China Goes to Sea

Overview


In modern history, China has been primarily a land power, dominating smaller states along its massive continental flanks. But China's turn toward the sea is now very much a reality, as evident in its stunning rise in global shipbuilding markets, its vast and expanding merchant marine, the wide offshore reach of its energy and minerals exploration companies, its growing fishing fleet, and indeed its increasingly modern navy. Yet, for all these achievements, there is still profound skepticism regarding China's ...
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China Goes to Sea: Maritime Transformation in Comparative Historical Perspective

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Overview


In modern history, China has been primarily a land power, dominating smaller states along its massive continental flanks. But China's turn toward the sea is now very much a reality, as evident in its stunning rise in global shipbuilding markets, its vast and expanding merchant marine, the wide offshore reach of its energy and minerals exploration companies, its growing fishing fleet, and indeed its increasingly modern navy. Yet, for all these achievements, there is still profound skepticism regarding China's potential as a genuine maritime power. Beijing must still import the most vital subcomponents for its shipyards, maritime governance remains severely bureaucratically challenged, and the navy evinces, at least as of yet, little enthusiasm for significant blue water power projection capabilities. This volume provides a truly comprehensive assessment of prospects for China's maritime development by situating these important geostrategic phenomena within a larger world historical context. China is hardly the only land power in history to attempt transformation by fostering sea power. Many continental powers have elected or been impelled to transform themselves into significant maritime powers in order to safeguard their strategic position or advance their interests. We examine cases of attempted transformation from the Persian Empire to the Soviet Union, and determine the reasons for their success or failure. Too many works on China view the nation in isolation. Of course, China's history and culture are to some extent exceptional, but building intellectual fences actually hinders the effort to understand China's current development trajectory. Without underestimating the enduring pull of China's past as it relates to threats to the country's internal stability and its landward borders, this comparative study provides reason to believe that China has turned the corner on a genuine maritime transformation. If that proves indeed to be the case, it would be a remarkable if not singular event in the history of the last two millennia.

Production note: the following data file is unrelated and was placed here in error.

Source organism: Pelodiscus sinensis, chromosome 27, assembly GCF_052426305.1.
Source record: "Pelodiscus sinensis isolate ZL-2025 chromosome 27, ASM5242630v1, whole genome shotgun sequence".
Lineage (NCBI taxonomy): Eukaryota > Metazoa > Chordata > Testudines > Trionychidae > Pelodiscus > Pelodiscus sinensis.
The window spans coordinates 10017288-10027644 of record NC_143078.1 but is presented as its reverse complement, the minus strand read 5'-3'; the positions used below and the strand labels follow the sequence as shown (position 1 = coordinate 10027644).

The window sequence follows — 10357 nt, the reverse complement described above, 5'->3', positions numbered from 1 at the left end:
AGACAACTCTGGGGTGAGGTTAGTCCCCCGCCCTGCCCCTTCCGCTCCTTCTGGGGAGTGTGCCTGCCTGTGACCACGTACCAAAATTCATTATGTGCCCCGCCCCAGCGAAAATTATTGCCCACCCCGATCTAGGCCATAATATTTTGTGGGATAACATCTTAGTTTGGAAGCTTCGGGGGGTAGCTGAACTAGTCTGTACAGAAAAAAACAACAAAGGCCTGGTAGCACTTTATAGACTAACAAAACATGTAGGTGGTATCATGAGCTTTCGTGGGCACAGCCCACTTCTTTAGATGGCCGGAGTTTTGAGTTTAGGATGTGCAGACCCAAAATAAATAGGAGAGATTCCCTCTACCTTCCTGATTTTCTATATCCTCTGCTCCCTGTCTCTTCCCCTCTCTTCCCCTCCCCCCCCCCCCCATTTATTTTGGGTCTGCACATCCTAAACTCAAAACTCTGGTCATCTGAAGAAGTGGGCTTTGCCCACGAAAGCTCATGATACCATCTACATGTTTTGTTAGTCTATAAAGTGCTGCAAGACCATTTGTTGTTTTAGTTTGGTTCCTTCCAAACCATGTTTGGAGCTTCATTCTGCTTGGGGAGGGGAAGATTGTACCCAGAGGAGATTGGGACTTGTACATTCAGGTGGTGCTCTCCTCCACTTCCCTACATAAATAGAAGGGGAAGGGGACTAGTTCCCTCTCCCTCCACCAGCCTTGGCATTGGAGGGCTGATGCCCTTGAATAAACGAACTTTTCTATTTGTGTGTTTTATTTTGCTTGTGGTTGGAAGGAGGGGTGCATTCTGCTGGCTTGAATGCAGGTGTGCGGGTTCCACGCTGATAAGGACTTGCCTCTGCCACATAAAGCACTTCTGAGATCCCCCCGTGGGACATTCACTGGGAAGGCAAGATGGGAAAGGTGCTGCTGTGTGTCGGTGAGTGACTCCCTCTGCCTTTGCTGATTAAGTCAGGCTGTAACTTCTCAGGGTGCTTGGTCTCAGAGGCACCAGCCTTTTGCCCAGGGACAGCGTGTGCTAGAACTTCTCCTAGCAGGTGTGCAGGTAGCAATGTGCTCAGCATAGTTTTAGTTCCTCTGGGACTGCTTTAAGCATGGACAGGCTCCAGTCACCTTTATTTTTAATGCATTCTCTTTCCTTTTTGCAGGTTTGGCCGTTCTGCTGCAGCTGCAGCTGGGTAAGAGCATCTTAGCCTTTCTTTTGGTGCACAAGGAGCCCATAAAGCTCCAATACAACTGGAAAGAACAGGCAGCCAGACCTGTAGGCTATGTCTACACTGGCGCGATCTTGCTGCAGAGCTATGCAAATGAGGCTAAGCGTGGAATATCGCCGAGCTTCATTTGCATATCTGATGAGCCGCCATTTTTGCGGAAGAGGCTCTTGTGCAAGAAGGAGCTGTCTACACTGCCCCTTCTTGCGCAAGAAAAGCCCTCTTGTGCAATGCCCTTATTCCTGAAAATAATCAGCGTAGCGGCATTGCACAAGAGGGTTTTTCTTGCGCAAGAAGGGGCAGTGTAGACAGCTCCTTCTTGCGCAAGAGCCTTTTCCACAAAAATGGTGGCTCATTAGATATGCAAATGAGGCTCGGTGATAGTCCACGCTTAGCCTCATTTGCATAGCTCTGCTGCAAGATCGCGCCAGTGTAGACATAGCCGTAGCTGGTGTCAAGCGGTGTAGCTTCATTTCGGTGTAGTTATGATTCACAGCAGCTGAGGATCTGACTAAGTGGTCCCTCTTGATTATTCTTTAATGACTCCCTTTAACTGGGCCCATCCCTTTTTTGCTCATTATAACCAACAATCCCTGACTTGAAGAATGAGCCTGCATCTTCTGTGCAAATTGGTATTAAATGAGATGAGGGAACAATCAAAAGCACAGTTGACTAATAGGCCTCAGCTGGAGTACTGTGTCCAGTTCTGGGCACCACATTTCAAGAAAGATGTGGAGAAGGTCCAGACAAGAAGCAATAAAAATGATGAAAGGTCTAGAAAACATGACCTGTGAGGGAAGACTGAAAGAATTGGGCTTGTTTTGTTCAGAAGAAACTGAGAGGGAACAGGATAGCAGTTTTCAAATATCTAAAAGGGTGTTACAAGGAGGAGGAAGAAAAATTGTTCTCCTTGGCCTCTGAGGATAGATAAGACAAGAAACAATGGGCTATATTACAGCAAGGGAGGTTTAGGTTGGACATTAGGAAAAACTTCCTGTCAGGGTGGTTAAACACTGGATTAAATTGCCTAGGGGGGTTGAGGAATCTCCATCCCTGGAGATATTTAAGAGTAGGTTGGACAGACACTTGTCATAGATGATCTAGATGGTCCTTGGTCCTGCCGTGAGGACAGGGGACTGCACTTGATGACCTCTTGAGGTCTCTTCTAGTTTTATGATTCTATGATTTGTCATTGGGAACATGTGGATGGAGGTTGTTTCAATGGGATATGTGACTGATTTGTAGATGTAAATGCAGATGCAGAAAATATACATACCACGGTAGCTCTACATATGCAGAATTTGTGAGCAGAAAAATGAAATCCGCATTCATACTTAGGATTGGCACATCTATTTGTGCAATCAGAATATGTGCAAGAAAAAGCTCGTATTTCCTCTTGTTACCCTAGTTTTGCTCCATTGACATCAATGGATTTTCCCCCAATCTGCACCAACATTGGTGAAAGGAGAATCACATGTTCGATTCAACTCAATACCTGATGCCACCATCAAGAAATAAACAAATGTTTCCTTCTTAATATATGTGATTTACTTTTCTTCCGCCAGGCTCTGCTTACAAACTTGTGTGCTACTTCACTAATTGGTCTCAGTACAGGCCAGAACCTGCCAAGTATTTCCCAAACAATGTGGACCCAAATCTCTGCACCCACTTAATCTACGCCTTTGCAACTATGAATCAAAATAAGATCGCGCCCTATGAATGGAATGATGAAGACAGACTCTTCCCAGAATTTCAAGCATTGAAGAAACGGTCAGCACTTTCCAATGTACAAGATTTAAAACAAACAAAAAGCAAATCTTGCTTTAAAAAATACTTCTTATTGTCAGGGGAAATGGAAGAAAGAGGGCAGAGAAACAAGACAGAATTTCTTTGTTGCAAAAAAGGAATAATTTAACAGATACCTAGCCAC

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Product Details

  • ISBN-13: 9781591142423
  • Publisher: Naval Institute Press
  • Publication date: 7/28/2009
  • Pages: 544
  • Product dimensions: 6.40 (w) x 9.00 (h) x 1.60 (d)

Meet the Author


Andrew S. Erickson is Assistant Professor in the Strategic Research Department at the U.S. Naval War College and a founding member of the department's China Maritime Studies Institute (CMSI). He has published widely on East Asian defense, foreign policy, and technology issues and is a Fellow in the National Committee on U.S.-China.

Lyle J. Goldstein is an associate professor of strategic studies and the founding director of the U.S. Navy's China Maritime Studies Institute.

Carnes Lord is a professor of naval and military strategy at the U.S. Naval War College and editor of the Naval War College Press.

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